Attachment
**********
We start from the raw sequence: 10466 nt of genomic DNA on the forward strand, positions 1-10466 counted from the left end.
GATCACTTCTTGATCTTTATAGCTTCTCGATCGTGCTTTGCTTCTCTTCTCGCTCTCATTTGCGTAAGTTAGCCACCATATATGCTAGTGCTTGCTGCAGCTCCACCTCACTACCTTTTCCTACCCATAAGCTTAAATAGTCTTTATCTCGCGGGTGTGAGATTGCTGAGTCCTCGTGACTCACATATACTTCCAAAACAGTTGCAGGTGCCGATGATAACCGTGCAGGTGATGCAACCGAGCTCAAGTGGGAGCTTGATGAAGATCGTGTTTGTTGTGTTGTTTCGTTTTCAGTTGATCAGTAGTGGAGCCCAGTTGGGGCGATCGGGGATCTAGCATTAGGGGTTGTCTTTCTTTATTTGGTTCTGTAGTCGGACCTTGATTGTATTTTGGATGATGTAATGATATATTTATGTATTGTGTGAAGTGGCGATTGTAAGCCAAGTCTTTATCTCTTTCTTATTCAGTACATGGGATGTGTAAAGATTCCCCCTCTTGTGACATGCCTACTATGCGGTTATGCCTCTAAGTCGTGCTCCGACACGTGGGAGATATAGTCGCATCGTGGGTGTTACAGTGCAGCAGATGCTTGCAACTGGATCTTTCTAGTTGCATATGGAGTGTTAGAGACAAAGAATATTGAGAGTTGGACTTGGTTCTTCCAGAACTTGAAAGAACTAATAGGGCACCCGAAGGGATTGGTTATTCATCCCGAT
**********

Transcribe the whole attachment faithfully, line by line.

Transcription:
We start from the raw sequence: 10466 nt of genomic DNA on the forward strand, positions 1-10466 counted from the left end.
GATCACTTCTTGATCTTTATAGCTTCTCGATCGTGCTTTGCTTCTCTTCTCGCTCTCATTTGCGTAAGTTAGCCACCATATATGCTAGTGCTTGCTGCAGCTCCACCTCACTACCTTTTCCTACCCATAAGCTTAAATAGTCTTTATCTCGCGGGTGTGAGATTGCTGAGTCCTCGTGACTCACATATACTTCCAAAACAGTTGCAGGTGCCGATGATAACCGTGCAGGTGATGCAACCGAGCTCAAGTGGGAGCTTGATGAAGATCGTGTTTGTTGTGTTGTTTCGTTTTCAGTTGATCAGTAGTGGAGCCCAGTTGGGGCGATCGGGGATCTAGCATTAGGGGTTGTCTTTCTTTATTTGGTTCTGTAGTCGGACCTTGATTGTATTTTGGATGATGTAATGATATATTTATGTATTGTGTGAAGTGGCGATTGTAAGCCAAGTCTTTATCTCTTTCTTATTCAGTACATGGGATGTGTAAAGATTCCCCCTCTTGTGACATGCCTACTATGCGGTTATGCCTCTAAGTCGTGCTCCGACACGTGGGAGATATAGTCGCATCGTGGGTGTTACAGTGCAGCAGATGCTTGCAACTGGATCTTTCTAGTTGCATATGGAGTGTTAGAGACAAAGAATATTGAGAGTTGGACTTGGTTCTTCCAGAACTTGAAAGAACTAATAGGGCACCCGAAGGGATTGGTTATTCATCCCGAT